For the first time in a while, there’s a difference between the 14 and 14 Pro Max cameras. Aside from the bigger screen and bigger battery, which are already a given, the Pro Max this year comes with a 5x zoom. It’s a nice option to have. Maybe if you’re planning to shoot wildlife and you don’t want to stumble on your camera with its humongous lens in case a bear starts chasing after you, this is a great feature to have. Other than that, I’m not exactly sure if you’ll be using the telephoto lens a lot aside from trying to read something that’s too far away.
Again, that’s not to say that the 15 Pro lineup’s camera is subpar. The most impressive feature the Pro and Pro Max have this year is not in the actual shooting of the photo, though they have also improved shutter speeds so that they take photos quickly so action photography is better. Now you can also edit photos in post to make them have that portrait effect with a blurred background. Not only that, you can also change the focus of your photo if you wish to do so all from the phone itself. No need for Photoshop or any other third-party apps.
Chip goes pro
That editing ability comes thanks to the A17 Pro chip. You might not see its full power on display in your everyday use but fire up Genshin Impact and Honkai: Star Rail and crank up the graphics to max and you’ll get a taste. I say a taste because AAA titles are set to arrive to the iPhone 15 later this year, so you’ll be able to play Resident Evil 4 and Death Stranding right on your phone. The “Wanderlust” event also showed off how ray tracing looks like thanks to the A17 Pro chip. Sadly, I’m going to have to wait for these games to be released to really fully test the chip’s capabilities, but with the likes of Genshin and Honkai, it shines. However, it should be noted that it does drain a significant amount of battery when playing with all the graphic settings turned to max. We’ll see how it fares once the AAA titles come out soon.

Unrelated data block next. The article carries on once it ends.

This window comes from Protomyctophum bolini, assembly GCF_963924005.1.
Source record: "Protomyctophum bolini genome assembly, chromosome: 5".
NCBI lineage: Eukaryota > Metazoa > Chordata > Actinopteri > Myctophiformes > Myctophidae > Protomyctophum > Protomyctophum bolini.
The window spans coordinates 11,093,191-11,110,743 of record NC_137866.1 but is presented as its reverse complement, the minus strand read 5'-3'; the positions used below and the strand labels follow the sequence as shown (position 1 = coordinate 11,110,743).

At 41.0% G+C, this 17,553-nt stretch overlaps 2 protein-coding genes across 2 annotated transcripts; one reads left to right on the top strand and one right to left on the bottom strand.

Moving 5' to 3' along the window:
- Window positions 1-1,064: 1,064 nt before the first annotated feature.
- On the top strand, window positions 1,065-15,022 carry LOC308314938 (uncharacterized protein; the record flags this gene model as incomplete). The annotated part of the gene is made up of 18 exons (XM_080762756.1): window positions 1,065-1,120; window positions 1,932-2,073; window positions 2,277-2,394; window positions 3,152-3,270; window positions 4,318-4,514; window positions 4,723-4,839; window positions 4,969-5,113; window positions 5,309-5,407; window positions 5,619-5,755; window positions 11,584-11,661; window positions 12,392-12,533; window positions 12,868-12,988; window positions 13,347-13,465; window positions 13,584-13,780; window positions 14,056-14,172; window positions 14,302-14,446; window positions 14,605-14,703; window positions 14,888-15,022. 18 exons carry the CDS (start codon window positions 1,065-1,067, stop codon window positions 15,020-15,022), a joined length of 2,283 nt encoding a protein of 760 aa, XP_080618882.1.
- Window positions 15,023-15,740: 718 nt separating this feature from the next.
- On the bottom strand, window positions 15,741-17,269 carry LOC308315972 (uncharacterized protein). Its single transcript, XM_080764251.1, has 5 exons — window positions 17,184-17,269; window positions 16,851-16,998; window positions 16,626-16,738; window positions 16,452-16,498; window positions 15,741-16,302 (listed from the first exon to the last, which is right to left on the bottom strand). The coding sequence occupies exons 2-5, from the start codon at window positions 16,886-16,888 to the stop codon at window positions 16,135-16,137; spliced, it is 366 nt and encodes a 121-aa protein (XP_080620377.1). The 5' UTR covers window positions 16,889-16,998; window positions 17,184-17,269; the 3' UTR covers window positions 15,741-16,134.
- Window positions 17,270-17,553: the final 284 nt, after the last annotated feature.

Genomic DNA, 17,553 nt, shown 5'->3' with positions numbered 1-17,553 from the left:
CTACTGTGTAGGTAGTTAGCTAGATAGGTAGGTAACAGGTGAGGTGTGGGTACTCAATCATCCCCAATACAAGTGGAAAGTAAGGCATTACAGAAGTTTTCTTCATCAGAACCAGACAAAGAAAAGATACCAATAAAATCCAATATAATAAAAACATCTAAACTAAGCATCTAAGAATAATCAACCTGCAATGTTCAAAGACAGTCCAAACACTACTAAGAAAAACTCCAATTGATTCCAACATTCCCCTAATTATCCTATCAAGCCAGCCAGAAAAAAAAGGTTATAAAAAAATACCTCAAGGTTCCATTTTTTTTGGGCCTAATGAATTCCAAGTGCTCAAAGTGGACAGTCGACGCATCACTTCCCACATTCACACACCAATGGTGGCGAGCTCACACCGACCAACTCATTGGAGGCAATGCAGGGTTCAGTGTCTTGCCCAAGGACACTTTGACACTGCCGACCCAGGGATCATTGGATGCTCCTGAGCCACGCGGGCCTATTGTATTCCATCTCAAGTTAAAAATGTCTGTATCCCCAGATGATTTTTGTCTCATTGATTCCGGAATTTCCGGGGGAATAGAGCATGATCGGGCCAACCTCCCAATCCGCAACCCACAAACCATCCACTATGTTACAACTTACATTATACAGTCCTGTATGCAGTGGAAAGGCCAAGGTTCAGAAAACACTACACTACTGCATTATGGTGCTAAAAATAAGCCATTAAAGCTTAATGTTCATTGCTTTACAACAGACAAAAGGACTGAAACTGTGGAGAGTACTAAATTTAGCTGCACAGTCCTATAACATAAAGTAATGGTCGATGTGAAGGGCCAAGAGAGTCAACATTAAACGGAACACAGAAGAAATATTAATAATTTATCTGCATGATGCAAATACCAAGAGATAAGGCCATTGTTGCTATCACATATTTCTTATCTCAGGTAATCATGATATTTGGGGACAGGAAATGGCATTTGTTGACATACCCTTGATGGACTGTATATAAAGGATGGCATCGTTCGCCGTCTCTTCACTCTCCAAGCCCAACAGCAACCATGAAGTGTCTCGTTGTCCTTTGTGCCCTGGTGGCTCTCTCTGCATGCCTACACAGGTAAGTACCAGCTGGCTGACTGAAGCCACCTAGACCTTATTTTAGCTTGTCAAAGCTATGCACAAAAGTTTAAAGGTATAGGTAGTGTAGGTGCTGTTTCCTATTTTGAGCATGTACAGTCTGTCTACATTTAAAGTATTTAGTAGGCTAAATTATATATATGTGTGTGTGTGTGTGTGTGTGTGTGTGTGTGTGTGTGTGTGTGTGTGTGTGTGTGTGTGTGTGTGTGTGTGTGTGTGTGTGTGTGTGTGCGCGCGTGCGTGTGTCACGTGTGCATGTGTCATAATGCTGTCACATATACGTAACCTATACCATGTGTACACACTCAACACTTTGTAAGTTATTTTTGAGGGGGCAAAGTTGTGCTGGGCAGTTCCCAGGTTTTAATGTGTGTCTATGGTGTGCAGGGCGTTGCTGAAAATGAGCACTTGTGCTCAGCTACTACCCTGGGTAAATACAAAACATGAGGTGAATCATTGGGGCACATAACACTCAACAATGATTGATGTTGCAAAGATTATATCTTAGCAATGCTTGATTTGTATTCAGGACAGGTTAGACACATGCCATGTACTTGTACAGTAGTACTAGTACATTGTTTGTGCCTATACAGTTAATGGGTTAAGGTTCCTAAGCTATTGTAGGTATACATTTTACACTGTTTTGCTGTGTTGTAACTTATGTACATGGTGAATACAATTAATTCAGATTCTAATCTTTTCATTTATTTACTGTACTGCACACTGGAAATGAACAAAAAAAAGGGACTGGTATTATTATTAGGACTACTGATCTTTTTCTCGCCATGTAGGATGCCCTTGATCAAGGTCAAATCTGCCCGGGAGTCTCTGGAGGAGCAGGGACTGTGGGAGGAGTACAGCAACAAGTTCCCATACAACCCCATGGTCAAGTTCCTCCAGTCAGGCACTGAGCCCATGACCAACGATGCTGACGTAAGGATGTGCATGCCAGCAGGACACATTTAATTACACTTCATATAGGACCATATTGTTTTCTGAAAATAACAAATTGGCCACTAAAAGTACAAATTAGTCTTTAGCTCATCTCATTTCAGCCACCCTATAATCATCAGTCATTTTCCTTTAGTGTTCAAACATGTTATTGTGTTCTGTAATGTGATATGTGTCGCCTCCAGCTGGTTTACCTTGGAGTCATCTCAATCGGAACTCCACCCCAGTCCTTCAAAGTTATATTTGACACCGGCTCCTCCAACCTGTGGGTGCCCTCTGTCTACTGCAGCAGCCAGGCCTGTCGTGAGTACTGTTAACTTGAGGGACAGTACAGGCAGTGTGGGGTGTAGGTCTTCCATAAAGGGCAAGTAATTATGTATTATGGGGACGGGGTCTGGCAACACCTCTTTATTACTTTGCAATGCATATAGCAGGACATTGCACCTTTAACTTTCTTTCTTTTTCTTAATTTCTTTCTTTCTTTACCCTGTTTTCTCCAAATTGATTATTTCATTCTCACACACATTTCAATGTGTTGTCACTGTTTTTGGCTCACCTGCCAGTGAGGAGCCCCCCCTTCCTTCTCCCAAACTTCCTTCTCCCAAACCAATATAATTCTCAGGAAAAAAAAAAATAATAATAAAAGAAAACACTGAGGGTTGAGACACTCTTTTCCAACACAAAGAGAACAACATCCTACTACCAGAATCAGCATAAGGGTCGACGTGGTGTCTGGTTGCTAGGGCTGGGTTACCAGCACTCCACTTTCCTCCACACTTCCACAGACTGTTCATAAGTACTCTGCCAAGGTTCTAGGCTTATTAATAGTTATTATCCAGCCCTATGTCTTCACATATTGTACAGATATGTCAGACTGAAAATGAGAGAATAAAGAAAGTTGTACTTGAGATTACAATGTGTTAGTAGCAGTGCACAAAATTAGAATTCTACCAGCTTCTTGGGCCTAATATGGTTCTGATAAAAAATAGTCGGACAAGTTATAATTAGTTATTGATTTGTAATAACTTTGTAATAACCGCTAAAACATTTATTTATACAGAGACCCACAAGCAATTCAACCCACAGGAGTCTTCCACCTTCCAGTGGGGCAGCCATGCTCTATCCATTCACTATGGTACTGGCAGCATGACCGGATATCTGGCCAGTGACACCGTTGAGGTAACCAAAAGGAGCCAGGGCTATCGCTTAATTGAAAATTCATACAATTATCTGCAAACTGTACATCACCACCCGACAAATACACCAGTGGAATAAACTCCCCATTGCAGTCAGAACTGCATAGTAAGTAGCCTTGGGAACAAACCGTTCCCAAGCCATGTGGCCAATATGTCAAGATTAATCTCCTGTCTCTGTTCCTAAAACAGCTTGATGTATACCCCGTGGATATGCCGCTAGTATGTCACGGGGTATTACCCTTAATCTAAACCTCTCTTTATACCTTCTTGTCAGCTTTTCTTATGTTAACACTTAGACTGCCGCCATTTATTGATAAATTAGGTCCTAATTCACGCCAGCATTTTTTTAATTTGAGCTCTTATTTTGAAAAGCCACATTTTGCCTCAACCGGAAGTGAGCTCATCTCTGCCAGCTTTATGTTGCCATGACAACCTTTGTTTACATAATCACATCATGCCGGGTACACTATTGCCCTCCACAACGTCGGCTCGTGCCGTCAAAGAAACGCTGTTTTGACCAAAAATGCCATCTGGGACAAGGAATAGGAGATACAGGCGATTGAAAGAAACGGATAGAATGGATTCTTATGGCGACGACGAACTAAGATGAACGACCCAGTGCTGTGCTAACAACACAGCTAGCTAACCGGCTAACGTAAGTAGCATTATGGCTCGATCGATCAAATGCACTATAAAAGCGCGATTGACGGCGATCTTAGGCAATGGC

Nice to “C” you
The biggest change across the entire lineup is that the Lightning cable is finally gone and the USB-C is here. The very first advantage of this is that you can now use any USB-C cable to charge your iPhone, which means fewer cables when travelling. Apple seems to be set on phasing out Lightning with the iPad already using USB-C and a new AirPods Pro 2 coming out with a USB-C case.
This new port also means faster transfers, which is a great help if you’re utilising the RAW format when shooting videos and photos on the Pro lineup. You can even plug in an external drive so that your photos and footage are directly stored there. There’s also this quirky feature of basically using the iPhone as a charger. Not exactly sure if I’ll be using that though.
I still think that sticking to the Pro lineup is the best way to go to really get what the new iPhone 15 has to offer. While the base lineup does have some improvements, you’ll appreciate it more if you’re updating from a generation or two earlier. But the main draw across the whole lineup is the new USB-C, which can be a deciding factor for those thinking of buying the 15 or not.
The cameras on the Pro offer a lot of flexibility and utility so that you can shoot and edit right there on your device. For photographers and videographers, this along with the utility of the USB-C could be what sways you to buy one for yourself.
An update to the iPhone 15 is, in my opinion, worth it if you’ve got a 13 or earlier. With Apple’s trade-in, you can get a pretty good deal. If you’re on a tight budget, settling for the base 15 is okay, but the Pro lineup is where you’ll get the best experience.
The iPhone 15 starts at THB 32,900, the iPhone 15 Pro at THB 41,900, and the iPhone 15 Pro Max at THB 48,900. Visit Apple.com to see more details and pricing.